Despite 9/11, many in the West have gone the extra distance to placate Muslim opinion in respect to the situation in the Middle East. There seems to be the sense of guilt, nestled inside the culture of responsibility, about the colonial-imperial history of the West in the region after World War I; that guilt raises its head when contending with, for instance, the history and politics of Arab-Muslim denial of any right of Jews to a secure homeland in Palestine. This feeling of guilt among western intellectuals has been effectively exploited by Arab and Muslim intellectuals, religious leaders, and politicians to explain away the failings of Muslim culture as the effects of the humiliations inflicted by the West. This misguided view has, unfortunately, resulted in the wrong-headed effort on the part of the West, led by Europe, the U.K., and the U.S., to appease the culture of Muslims that languishes in shame and denial.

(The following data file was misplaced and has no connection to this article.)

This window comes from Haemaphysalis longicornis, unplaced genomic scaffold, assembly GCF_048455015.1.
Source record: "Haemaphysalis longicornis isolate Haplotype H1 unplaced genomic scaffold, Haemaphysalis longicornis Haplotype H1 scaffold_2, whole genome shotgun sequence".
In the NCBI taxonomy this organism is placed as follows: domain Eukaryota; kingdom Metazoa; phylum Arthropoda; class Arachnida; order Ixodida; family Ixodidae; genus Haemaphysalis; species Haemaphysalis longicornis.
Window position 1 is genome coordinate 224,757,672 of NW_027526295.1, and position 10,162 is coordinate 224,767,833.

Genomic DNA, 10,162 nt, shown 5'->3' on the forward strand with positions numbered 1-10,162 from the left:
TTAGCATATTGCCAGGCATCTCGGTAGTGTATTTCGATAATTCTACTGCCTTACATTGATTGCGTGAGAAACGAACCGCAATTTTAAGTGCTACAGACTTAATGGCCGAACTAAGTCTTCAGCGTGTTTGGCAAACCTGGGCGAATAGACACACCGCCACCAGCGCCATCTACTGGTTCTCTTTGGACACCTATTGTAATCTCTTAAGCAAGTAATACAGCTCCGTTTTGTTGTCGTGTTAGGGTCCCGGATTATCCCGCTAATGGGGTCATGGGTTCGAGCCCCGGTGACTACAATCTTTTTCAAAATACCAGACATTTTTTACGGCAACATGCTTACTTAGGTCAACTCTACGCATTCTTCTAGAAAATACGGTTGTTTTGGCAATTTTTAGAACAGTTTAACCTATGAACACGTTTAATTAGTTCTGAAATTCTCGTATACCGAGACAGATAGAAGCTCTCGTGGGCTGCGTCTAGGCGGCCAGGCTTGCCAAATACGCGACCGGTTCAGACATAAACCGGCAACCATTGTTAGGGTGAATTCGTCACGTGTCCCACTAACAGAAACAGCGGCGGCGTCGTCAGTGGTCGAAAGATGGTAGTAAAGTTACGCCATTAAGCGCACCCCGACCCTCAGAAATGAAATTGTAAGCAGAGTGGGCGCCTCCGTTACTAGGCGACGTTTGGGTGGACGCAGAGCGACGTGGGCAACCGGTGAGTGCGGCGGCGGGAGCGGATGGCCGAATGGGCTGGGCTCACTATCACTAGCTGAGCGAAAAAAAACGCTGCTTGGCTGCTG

The world of Islam is much larger than the Middle East, and Muslim culture is not confined to the Arab world. The politics and history of Muslims from outside the Middle East, however, are less distorted by the lingering guilt of Western intellectuals, or by anti-Semites masking the oldest bigotry behind their excessive zeal in support for Palestinians in the Arab-Israeli conflict. This dismissal of culpability means that the Muslim culture is rendered more transparent in revealing what Kanan Makiya described as the "cruelty and silence" which surrounded the tyrannical rule of Saddam Hussein over Iraq.
The history of Pakistan, and the genocide in Bangladesh, also provides a disclosure of the failings of Muslim culture – a history largely ignored or forgotten by the West. As a result, the embrace of Pakistan by America has contributed to strengthening those benefitting from this culture of shame and denial. There is lesson here in understanding the culture of the Muslim world without any blinkers.